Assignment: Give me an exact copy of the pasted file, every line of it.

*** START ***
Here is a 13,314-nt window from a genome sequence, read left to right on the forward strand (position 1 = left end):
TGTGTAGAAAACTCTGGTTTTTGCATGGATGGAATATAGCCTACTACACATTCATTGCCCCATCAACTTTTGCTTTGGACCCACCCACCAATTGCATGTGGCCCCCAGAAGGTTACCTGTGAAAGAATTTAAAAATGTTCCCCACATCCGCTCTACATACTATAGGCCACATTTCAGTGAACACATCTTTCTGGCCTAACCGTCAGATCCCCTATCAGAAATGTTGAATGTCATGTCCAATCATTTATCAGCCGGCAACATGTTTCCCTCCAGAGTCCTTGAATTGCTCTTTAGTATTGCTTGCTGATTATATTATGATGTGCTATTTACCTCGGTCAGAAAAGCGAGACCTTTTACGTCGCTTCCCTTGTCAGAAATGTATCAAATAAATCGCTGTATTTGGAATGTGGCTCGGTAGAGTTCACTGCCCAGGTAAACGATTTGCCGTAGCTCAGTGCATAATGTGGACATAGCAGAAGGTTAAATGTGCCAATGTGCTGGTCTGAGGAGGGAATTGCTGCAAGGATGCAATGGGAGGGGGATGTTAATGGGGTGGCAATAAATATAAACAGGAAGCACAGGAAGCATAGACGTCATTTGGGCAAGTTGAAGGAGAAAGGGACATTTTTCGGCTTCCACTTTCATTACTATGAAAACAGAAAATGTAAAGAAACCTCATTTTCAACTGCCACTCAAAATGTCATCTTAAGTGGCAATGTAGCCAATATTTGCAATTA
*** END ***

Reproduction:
Here is a 13,314-nt window from a genome sequence, read left to right on the forward strand (position 1 = left end):
TGTGTAGAAAACTCTGGTTTTTGCATGGATGGAATATAGCCTACTACACATTCATTGCCCCATCAACTTTTGCTTTGGACCCACCCACCAATTGCATGTGGCCCCCAGAAGGTTACCTGTGAAAGAATTTAAAAATGTTCCCCACATCCGCTCTACATACTATAGGCCACATTTCAGTGAACACATCTTTCTGGCCTAACCGTCAGATCCCCTATCAGAAATGTTGAATGTCATGTCCAATCATTTATCAGCCGGCAACATGTTTCCCTCCAGAGTCCTTGAATTGCTCTTTAGTATTGCTTGCTGATTATATTATGATGTGCTATTTACCTCGGTCAGAAAAGCGAGACCTTTTACGTCGCTTCCCTTGTCAGAAATGTATCAAATAAATCGCTGTATTTGGAATGTGGCTCGGTAGAGTTCACTGCCCAGGTAAACGATTTGCCGTAGCTCAGTGCATAATGTGGACATAGCAGAAGGTTAAATGTGCCAATGTGCTGGTCTGAGGAGGGAATTGCTGCAAGGATGCAATGGGAGGGGGATGTTAATGGGGTGGCAATAAATATAAACAGGAAGCACAGGAAGCATAGACGTCATTTGGGCAAGTTGAAGGAGAAAGGGACATTTTTCGGCTTCCACTTTCATTACTATGAAAACAGAAAATGTAAAGAAACCTCATTTTCAACTGCCACTCAAAATGTCATCTTAAGTGGCAATGTAGCCAATATTTGCAATTA